Talent Director - Big Day Out
As one of the biggest touring music festivals in Australia, Big Day Out generates lots of great promo and media opportunities for artists. Often their albums will re enter the charts or hit Number 1, like Foster The People did this year.
Emerging bands get the opportunity to build their profile and be exposed to a wider and more diverse audience. Australian artists have the opportunity to play on the same stages as some of the biggest acts in the world and quite often they will establish relationships with other artists on the road which leads to touring and support opportunities overseas in addition to recording collaborations.
Obviously you need to be a strong live act who can perform and work a stage. Big Day Out looks at touring history and scheduling and what other festivals the artist has played within the last 12 months. Touring acts are typically within an album cycle too.
Artists who are proactive on social media and promotion and can generate buzz are always a plus. So promote the show you’ve been booked for. It's important the artists booked on your festival are going to promote it through their social networks and fanbase as well as through the media.
Maintain good, open communication - it's always good for artists and managers to keep the festival promoters in the loop and up to date with what's happening as this way we can really maximise all opportunities and exposure for everyone involved.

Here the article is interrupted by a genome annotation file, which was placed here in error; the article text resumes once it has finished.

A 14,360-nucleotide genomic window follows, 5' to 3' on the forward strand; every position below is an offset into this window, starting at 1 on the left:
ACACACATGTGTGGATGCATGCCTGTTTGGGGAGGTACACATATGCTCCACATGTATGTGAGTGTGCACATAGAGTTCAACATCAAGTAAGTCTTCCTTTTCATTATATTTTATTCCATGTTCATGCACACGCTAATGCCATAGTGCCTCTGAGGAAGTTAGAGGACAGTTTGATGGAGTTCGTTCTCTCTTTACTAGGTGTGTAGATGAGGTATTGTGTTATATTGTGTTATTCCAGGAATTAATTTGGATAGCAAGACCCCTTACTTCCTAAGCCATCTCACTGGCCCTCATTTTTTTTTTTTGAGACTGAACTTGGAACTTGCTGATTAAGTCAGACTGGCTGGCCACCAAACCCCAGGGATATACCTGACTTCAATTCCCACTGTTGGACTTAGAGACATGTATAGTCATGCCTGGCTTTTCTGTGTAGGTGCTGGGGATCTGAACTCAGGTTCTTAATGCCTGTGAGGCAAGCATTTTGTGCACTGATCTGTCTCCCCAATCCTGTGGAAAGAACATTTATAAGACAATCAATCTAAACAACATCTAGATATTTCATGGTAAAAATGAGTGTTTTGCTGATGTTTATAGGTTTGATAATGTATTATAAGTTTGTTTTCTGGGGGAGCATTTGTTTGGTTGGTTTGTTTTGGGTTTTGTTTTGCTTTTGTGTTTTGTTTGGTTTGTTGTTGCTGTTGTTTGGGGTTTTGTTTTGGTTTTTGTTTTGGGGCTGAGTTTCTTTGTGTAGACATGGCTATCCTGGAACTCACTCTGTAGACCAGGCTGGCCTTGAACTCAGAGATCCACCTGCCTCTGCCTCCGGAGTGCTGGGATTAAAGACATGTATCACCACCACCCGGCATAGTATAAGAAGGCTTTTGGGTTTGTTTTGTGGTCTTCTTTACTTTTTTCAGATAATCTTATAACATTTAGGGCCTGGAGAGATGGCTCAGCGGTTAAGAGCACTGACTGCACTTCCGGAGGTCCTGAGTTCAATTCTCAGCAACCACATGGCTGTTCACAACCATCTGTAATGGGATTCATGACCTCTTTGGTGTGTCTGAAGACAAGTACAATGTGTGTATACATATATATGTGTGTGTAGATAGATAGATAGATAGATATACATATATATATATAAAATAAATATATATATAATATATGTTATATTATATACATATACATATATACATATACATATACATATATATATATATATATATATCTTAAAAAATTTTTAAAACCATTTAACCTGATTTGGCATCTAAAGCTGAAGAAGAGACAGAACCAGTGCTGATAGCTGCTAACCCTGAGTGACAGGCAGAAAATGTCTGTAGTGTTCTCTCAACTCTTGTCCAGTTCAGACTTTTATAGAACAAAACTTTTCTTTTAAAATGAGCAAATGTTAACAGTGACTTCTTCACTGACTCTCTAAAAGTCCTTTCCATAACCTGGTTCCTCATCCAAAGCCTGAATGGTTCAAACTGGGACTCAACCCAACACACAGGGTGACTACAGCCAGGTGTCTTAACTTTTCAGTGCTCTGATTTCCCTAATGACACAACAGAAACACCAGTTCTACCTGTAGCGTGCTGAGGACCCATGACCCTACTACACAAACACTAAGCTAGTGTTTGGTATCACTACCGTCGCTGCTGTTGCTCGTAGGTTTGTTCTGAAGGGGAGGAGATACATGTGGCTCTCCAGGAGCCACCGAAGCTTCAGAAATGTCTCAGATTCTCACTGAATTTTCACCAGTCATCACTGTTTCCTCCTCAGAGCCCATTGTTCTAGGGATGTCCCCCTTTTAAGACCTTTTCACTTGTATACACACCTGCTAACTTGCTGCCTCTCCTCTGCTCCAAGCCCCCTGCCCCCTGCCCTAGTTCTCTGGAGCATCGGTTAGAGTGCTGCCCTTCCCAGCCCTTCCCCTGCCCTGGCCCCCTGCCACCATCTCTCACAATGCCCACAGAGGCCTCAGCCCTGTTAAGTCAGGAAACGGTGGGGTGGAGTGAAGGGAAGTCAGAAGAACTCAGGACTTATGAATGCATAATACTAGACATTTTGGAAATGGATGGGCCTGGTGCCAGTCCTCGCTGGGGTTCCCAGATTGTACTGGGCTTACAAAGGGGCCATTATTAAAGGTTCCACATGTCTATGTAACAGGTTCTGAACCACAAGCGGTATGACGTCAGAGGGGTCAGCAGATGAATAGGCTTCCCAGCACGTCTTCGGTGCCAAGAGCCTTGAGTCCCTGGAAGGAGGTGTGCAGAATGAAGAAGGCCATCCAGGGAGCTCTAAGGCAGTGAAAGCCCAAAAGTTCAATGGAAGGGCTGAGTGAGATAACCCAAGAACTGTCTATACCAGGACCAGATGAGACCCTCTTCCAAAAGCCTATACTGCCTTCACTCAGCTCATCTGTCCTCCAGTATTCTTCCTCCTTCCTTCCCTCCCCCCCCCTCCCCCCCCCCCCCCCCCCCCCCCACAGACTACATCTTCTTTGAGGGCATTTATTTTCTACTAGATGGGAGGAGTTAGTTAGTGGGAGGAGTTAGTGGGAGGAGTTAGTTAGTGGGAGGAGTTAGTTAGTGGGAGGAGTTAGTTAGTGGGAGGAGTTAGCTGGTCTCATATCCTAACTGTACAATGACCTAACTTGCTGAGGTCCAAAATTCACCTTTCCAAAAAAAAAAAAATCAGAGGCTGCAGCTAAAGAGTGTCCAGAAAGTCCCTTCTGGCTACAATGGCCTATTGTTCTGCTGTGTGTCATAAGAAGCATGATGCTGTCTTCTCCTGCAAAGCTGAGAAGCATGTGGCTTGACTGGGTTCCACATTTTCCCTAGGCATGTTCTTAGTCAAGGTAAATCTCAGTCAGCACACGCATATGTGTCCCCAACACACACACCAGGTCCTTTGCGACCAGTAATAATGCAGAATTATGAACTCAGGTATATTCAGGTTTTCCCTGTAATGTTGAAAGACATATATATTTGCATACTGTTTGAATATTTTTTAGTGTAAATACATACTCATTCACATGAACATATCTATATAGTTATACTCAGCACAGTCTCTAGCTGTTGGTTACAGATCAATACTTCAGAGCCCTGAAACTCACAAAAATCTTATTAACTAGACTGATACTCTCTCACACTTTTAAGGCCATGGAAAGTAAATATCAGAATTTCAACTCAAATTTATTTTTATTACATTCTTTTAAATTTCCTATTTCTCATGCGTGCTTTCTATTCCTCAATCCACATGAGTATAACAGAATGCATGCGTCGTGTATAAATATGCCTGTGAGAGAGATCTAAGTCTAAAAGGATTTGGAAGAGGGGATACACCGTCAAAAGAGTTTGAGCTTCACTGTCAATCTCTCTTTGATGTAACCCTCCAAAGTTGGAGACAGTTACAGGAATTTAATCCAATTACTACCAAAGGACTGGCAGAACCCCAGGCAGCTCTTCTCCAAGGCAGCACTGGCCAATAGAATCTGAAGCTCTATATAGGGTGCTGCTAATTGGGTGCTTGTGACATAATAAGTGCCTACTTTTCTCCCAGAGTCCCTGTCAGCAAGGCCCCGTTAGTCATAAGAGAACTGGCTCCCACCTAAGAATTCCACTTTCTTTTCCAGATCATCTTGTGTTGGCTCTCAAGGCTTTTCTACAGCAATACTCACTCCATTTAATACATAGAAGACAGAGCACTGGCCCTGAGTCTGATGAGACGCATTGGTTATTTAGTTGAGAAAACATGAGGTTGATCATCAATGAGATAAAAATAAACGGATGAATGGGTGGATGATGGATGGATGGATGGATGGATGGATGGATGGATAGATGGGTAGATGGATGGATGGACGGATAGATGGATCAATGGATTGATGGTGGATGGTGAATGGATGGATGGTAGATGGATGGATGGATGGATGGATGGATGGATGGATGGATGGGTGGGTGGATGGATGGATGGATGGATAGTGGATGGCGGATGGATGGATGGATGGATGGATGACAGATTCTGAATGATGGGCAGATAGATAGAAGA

Don't get too wasted before you perform! Not only has the festival invested in the artist, but the audience has as well. They have paid money to come and see you perform, so you better be able to deliver! No one wants a crowd walking away feeling ripped off. And there's plenty of time for partying afterwards.
It’s all about the crowd’s reaction. When the crowd are loving it, the band are loving it and we are too. There are so many ways a band can stand out - from their set design and production to their playing and performance style. Rammstein's show on the 2011 tour was just spectacular - it was a real show that felt almost like theatre. On the other hand, one of my favourite live sets was At The Drive In on the 2001 tour - no bells or whistles, just straight up punk rock. You always hear about artists that meet on the tour and become friends and sometimes collaborate. When The Bloody Beetroots played with Dennis Lyxzen from Refused in 2010, Lupe Fiasco watched nearly every set they played from side of stage. So by the time Perth rolled around, Lupe performed with them on stage, which made for a pretty special, once in a lifetime kinda of moment.